Production of H2O2 was used to probe the existence of the hydroxyl radical as the primary oxidizing species in aqueous TiO2 photocatalysis. The only possible pathway to produce H2O2 in an oxygen free environment is through hydroxyl radical recombination. A significant amount of H2O2 could be detected in deoxygenated solutions confirming the existence of hydroxyl radicals. To further elucidate the origin of the H2O2, experiments with the hydroxyl radical scavenger Tris(hydroxymethyl)aminomethane (Tris) were performed. The results further support the hypothesis that the hydroxyl radical is the primary oxidant in TiO2 photocatalysis.

   Tris was evaluated as a probe in aqueous photocatalysis. Hydrogen abstracting species such as hydroxyl radicals are able to abstract hydrogen atoms from Tris, which leads to formation of formaldehyde. Formaldehyde was detected and quantified by a modified version of the Hantzsch reaction. This route to probe the photocatalytic efficiency allows for assessment of the maximum photocatalytic efficiency with high accuracy and sensitivity and was further used to study how selected solid phase alterations and dissolved electron acceptors affect the photocatalytic efficiency. The results showed that the surface area of immobilized photocatalysts affects the efficiency and a high surface area is advantageous for photocatalysis. It was also shown that TiO2 enhanced with Ag nanoparticles significantly increases photocatalytic activity. This is explained partly by an increased O2 adsorption and reduction process on the Ag enhanced TiO2 compared to pure TiO2 and partly as a Schottky barrier formation at the metal-semiconductor interface. These processes lead to a prolonged charge separation in the photocatalyst, which is advantageous for the efficiency. Moreover, the effect of the external, dissolved electron acceptors H2O2 and O2 were also evaluated by Tris. The results showed an increased photocatalytic activity upon addition of the electron acceptors. It was also shown that the adsorption affinity of a reactant to the photocatalyst is rate controlling and governs the kinetics.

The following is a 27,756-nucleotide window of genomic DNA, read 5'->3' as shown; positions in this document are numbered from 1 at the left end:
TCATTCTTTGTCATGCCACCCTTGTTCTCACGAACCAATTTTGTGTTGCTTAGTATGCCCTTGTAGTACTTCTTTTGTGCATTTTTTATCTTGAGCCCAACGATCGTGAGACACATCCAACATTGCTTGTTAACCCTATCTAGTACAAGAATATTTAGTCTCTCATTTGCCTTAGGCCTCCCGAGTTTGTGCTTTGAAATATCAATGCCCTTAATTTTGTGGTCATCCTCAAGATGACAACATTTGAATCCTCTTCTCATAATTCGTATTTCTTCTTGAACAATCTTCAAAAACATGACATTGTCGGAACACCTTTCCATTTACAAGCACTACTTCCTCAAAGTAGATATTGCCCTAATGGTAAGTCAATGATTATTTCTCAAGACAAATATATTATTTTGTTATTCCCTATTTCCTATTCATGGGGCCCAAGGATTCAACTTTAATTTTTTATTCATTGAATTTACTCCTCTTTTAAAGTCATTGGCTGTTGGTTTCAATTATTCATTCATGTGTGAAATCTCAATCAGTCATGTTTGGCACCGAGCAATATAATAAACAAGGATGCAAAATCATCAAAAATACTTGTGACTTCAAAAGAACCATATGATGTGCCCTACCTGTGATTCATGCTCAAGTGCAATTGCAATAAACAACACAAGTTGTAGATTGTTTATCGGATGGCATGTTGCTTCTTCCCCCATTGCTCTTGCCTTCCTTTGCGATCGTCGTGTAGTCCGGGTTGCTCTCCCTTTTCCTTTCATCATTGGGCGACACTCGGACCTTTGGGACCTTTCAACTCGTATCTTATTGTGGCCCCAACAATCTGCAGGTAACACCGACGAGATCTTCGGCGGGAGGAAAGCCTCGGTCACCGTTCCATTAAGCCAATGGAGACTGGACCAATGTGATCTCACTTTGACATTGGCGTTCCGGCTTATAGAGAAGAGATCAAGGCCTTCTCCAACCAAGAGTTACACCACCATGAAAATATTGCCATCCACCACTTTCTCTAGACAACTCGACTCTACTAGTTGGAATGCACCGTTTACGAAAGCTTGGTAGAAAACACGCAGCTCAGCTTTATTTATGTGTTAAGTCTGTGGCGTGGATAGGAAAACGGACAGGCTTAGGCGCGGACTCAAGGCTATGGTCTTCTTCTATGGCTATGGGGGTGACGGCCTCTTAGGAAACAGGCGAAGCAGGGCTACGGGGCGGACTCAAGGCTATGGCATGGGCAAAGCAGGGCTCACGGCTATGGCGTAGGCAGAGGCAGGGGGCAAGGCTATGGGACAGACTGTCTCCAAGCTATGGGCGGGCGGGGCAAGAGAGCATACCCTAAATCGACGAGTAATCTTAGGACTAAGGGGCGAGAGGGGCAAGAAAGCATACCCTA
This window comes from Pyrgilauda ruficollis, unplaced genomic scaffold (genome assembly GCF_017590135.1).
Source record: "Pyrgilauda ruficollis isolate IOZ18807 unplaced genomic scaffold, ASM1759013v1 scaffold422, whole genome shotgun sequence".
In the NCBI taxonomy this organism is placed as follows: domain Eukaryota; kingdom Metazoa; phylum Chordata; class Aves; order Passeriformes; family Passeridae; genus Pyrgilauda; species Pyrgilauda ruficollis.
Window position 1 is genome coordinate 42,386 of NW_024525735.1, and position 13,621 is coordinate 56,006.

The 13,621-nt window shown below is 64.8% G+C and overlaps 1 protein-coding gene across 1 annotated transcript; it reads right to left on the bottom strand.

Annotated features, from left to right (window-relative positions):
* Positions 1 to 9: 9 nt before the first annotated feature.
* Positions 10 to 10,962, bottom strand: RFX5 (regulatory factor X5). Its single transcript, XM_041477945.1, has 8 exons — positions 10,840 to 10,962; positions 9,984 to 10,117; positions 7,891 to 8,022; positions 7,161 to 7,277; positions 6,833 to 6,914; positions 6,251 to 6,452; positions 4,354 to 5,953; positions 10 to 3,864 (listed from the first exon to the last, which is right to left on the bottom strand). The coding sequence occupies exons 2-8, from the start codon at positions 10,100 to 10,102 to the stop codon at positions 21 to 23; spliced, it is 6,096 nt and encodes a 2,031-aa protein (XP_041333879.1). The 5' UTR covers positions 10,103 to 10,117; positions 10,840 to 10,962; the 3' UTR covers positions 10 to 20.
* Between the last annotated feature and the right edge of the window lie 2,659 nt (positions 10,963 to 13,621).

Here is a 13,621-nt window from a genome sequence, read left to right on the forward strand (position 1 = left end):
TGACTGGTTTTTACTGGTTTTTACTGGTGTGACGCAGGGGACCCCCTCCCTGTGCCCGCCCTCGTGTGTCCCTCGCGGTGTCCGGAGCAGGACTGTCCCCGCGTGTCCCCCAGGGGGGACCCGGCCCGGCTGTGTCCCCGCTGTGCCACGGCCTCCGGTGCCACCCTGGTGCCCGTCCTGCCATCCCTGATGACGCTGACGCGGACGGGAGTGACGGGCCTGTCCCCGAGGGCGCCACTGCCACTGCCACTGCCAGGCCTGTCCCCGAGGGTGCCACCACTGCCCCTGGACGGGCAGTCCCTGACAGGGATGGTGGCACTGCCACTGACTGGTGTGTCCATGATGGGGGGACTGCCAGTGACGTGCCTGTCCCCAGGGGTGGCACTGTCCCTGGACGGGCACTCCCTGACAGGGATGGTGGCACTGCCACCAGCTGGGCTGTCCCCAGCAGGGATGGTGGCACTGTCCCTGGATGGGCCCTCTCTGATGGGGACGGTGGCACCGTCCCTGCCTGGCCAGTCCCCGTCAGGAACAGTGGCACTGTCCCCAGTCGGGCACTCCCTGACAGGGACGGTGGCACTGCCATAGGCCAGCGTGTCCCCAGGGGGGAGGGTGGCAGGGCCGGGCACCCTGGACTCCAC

An attempt to induce visible light activity into a TiO2 film was also made by a post-treatment in liquid NH3. The slightly narrowed bandgap of the resulting film caused a red-shift in the absorption band and the film showed visible light activity under illumination by white light with a cut-off filter at 385 nm.

Place, publisher, year, edition, pages
Stockholm: KTH Royal Institute of Technology, 2013. v, 77 p.
Trita-CHE-Report, ISSN 1654-1081 ; 2013:48
National Category
Physical Chemistry
urn:nbn:se:kth:diva-134003 (URN)978-91-7501-930-7 (ISBN)
Public defence
2013-12-12, E3, Osquarsbacke 14, KTH, Stockholm, 10:00 (English)

QC 20131121

Available from: 2013-11-21 Created: 2013-11-14 Last updated: 2013-11-21Bibliographically approved

Open Access in DiVA

No full text

Other links

Publisher's full textScopus

Search in DiVA

By author/editor
Diesen, VeronicaJonsson, Mats
By organisation
Applied Physical Chemistry
In the same journal
Chemical Vapor Deposition
Chemical Sciences

Search outside of DiVA

GoogleGoogle Scholar
The number of downloads is the sum of all downloads of full texts. It may include eg previous versions that are now no longer available

Altmetric score

Total: 57 hits
ReferencesLink to record
Permanent link

Direct link